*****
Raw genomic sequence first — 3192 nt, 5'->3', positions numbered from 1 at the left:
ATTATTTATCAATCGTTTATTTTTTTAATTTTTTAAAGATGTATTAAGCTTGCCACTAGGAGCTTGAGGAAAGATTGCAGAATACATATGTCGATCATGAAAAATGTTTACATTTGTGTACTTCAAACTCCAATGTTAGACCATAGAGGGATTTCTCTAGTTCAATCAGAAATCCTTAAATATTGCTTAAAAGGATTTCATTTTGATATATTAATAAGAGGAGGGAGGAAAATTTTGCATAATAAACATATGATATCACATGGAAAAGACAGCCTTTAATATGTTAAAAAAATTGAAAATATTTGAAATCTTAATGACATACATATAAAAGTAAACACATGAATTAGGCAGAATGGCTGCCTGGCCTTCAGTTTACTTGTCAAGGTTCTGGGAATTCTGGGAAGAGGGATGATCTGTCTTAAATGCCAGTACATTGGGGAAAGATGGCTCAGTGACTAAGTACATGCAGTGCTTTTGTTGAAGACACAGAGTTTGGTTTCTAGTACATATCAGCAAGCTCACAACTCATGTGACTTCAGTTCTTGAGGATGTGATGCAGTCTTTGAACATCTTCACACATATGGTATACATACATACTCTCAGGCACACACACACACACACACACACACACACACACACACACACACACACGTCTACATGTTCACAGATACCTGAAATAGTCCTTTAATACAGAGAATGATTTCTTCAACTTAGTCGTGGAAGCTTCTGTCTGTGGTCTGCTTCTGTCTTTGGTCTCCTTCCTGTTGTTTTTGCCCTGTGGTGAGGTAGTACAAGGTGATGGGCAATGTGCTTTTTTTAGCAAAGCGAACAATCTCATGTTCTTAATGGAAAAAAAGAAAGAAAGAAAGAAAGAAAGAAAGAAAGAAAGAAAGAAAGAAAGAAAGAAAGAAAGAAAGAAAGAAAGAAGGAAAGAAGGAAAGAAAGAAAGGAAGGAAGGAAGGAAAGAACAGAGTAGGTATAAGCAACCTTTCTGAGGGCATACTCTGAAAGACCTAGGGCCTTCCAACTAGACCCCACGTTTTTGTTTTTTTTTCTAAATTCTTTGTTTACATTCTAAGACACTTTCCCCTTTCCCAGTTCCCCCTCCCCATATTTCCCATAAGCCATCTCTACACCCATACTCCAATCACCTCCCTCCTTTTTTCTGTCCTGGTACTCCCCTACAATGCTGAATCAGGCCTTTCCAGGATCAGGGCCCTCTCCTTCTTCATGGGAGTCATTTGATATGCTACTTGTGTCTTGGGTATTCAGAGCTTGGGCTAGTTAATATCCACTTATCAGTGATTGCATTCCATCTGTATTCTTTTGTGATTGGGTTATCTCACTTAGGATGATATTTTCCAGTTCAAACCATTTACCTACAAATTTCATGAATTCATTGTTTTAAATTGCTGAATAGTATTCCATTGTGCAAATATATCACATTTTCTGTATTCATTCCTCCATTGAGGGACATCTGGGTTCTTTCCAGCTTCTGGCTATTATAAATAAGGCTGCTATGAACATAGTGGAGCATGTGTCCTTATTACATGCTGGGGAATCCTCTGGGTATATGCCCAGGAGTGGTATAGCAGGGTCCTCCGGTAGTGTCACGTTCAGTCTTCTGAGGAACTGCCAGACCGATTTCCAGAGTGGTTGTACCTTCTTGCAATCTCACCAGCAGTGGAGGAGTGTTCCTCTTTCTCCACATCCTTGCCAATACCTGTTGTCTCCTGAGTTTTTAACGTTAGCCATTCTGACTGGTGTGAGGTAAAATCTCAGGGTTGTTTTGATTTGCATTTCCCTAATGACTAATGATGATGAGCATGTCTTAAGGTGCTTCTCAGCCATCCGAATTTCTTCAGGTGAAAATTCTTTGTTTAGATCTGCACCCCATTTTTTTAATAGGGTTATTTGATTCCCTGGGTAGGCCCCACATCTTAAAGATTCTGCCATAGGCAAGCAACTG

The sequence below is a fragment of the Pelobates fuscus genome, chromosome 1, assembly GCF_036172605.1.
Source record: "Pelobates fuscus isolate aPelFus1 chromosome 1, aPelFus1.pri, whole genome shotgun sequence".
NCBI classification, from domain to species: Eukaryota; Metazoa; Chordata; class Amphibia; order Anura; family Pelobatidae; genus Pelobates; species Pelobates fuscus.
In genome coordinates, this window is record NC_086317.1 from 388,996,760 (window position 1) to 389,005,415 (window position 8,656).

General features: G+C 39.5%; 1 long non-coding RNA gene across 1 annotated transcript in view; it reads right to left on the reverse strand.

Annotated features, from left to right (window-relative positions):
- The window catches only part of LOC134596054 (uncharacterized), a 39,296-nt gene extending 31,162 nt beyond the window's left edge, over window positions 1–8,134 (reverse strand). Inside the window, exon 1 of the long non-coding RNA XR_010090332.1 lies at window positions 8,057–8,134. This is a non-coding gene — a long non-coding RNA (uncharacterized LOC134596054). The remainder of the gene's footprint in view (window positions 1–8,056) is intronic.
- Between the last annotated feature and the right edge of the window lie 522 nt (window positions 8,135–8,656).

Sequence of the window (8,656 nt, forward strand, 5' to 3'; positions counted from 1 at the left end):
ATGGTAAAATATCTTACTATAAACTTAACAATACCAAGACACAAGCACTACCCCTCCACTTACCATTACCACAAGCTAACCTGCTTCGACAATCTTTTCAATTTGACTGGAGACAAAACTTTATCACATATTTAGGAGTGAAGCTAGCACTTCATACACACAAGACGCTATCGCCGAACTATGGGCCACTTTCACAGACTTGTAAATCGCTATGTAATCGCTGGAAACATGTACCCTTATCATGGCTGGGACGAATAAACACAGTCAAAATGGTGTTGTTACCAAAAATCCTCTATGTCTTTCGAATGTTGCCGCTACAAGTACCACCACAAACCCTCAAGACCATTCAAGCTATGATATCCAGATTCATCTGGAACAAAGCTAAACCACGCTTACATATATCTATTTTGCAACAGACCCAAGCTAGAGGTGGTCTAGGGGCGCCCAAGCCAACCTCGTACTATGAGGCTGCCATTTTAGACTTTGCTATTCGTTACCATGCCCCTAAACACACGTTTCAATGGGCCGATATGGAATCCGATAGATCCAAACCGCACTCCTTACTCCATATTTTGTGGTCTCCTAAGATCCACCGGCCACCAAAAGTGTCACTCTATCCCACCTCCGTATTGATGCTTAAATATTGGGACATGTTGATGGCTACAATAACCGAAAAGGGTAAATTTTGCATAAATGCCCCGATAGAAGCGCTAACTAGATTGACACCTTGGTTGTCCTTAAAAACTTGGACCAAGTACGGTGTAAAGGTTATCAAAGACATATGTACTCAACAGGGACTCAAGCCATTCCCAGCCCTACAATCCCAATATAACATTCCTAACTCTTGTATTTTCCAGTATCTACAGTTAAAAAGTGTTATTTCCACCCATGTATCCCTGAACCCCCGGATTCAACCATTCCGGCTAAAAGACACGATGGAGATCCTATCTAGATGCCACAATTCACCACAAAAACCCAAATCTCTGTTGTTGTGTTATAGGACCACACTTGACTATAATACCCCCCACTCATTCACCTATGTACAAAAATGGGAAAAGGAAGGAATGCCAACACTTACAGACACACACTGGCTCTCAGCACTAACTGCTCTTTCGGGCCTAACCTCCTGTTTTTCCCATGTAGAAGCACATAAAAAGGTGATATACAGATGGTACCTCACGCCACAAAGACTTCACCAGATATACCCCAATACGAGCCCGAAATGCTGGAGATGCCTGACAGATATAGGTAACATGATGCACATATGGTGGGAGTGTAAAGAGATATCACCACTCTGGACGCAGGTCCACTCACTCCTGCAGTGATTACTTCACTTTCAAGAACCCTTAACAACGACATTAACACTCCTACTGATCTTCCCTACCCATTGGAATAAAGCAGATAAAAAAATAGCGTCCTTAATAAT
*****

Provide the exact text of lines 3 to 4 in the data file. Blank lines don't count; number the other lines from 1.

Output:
The sequence below is a fragment of the Pelobates fuscus genome, chromosome 1, assembly GCF_036172605.1.
Source record: "Pelobates fuscus isolate aPelFus1 chromosome 1, aPelFus1.pri, whole genome shotgun sequence".